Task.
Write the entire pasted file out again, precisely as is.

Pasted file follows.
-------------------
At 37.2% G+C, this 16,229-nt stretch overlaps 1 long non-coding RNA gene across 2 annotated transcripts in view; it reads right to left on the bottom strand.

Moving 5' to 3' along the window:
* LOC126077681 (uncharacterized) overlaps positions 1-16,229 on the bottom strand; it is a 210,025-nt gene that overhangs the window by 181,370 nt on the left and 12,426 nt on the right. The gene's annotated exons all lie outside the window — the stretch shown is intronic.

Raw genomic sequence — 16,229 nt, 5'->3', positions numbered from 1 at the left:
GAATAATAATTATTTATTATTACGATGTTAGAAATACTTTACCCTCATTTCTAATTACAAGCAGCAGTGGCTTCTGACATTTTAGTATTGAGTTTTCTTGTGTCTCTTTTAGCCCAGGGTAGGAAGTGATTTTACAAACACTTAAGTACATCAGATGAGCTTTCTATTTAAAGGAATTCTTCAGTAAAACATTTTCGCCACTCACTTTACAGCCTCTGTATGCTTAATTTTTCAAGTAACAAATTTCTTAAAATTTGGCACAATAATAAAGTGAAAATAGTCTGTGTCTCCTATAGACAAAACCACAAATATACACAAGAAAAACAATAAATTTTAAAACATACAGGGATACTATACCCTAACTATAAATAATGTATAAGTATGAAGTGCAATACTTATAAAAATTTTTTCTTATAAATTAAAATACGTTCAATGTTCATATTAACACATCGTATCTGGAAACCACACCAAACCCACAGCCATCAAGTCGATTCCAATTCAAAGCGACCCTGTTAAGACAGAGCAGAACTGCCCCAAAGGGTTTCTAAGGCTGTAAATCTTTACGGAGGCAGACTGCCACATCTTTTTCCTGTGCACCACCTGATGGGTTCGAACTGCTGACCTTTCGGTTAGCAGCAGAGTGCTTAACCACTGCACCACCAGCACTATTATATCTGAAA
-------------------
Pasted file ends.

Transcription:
At 37.2% G+C, this 16,229-nt stretch overlaps 1 long non-coding RNA gene across 2 annotated transcripts in view; it reads right to left on the bottom strand.

Moving 5' to 3' along the window:
* LOC126077681 (uncharacterized) overlaps positions 1-16,229 on the bottom strand; it is a 210,025-nt gene that overhangs the window by 181,370 nt on the left and 12,426 nt on the right. The gene's annotated exons all lie outside the window — the stretch shown is intronic.

Raw genomic sequence — 16,229 nt, 5'->3', positions numbered from 1 at the left:
GAATAATAATTATTTATTATTACGATGTTAGAAATACTTTACCCTCATTTCTAATTACAAGCAGCAGTGGCTTCTGACATTTTAGTATTGAGTTTTCTTGTGTCTCTTTTAGCCCAGGGTAGGAAGTGATTTTACAAACACTTAAGTACATCAGATGAGCTTTCTATTTAAAGGAATTCTTCAGTAAAACATTTTCGCCACTCACTTTACAGCCTCTGTATGCTTAATTTTTCAAGTAACAAATTTCTTAAAATTTGGCACAATAATAAAGTGAAAATAGTCTGTGTCTCCTATAGACAAAACCACAAATATACACAAGAAAAACAATAAATTTTAAAACATACAGGGATACTATACCCTAACTATAAATAATGTATAAGTATGAAGTGCAATACTTATAAAAATTTTTTCTTATAAATTAAAATACGTTCAATGTTCATATTAACACATCGTATCTGGAAACCACACCAAACCCACAGCCATCAAGTCGATTCCAATTCAAAGCGACCCTGTTAAGACAGAGCAGAACTGCCCCAAAGGGTTTCTAAGGCTGTAAATCTTTACGGAGGCAGACTGCCACATCTTTTTCCTGTGCACCACCTGATGGGTTCGAACTGCTGACCTTTCGGTTAGCAGCAGAGTGCTTAACCACTGCACCACCAGCACTATTATATCTGAAA